Through investing in such technologies today, we can create an interweaving ecosystem of climate-friendly and resilient industries that will be the backbone of the future ocean economy. For example, a low-emission shipping industry, aligning with the International Maritime Organization’s ambitious net zero target “by or around” 2050, will be powered through a range of low-carbon fuels. However, these fuels, including ammonia, hydrogen and methanol, will only be produced cost-effectively if we can scale renewable energy deployment, especially offshore wind.

The projected 1000GW capacity of offshore wind required by 2050 will be made possible by transferring the expertise, supply chain synergies and capex potential of the oil and gas giants, effectively replacing one ocean industry with another. Finally, underpinning all of this will be the restoration of our oceans, which can be achieved through protecting species, harvesting more wisely and implementing effective habitat restoration. While this may sound expensive in the short term, studies have found that for every dollar invested in marine restoration, the expected return would be US$10.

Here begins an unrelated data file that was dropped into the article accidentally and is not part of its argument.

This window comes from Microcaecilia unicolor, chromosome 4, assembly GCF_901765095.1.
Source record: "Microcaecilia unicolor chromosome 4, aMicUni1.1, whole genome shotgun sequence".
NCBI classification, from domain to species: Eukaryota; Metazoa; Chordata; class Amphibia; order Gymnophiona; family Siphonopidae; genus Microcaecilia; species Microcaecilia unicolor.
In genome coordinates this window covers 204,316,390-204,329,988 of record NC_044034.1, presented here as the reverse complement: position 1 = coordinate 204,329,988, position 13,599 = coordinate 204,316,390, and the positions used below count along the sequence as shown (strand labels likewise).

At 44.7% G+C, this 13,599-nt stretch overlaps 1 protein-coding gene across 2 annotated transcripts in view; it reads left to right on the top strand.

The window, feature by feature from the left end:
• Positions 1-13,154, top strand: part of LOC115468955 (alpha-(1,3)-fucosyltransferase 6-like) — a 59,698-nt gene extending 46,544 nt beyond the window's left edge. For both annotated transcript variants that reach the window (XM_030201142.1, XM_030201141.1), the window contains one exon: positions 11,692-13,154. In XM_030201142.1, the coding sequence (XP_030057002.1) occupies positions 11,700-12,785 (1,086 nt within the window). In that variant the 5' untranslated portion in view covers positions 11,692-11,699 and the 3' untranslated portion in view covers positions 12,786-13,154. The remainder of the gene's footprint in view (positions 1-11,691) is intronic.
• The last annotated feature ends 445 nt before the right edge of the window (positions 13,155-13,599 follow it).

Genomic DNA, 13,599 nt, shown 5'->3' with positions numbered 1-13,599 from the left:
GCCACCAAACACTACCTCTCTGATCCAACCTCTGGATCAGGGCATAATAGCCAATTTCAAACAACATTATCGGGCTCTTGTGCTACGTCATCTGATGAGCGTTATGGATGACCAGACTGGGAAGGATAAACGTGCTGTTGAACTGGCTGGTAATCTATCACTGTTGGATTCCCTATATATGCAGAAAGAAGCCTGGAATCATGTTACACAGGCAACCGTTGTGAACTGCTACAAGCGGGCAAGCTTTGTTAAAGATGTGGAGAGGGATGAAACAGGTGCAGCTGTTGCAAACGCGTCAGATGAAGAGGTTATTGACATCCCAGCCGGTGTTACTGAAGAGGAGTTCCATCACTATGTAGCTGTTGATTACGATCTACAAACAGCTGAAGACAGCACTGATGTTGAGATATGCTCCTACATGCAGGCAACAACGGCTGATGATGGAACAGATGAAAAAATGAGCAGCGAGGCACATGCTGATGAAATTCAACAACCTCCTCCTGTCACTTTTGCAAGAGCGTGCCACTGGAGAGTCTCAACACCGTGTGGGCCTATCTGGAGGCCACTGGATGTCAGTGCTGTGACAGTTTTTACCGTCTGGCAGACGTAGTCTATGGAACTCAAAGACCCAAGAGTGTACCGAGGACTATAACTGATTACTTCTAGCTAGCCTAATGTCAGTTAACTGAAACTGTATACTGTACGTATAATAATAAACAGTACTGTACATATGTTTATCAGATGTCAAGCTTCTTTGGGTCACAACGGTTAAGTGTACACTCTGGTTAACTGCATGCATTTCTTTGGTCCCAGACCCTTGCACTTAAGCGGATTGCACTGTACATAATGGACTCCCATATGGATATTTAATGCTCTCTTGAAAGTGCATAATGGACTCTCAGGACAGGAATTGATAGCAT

Ultimately, in identifying and targeting the scale-ups that will make this future ocean economy possible, investors can develop the building blocks needed to transform, replace and create entire new ocean-based industries. More than that, investment in these solutions today will bear new entrepreneurs and technologies, more trailblazing and transformative companies, and a whole host of new investors.

And with that, we might just create a virtuous and self-sustaining cycle of ocean-based investment, innovation and growth that holds the potential to turn the needle in the race against climate change today, and for the future.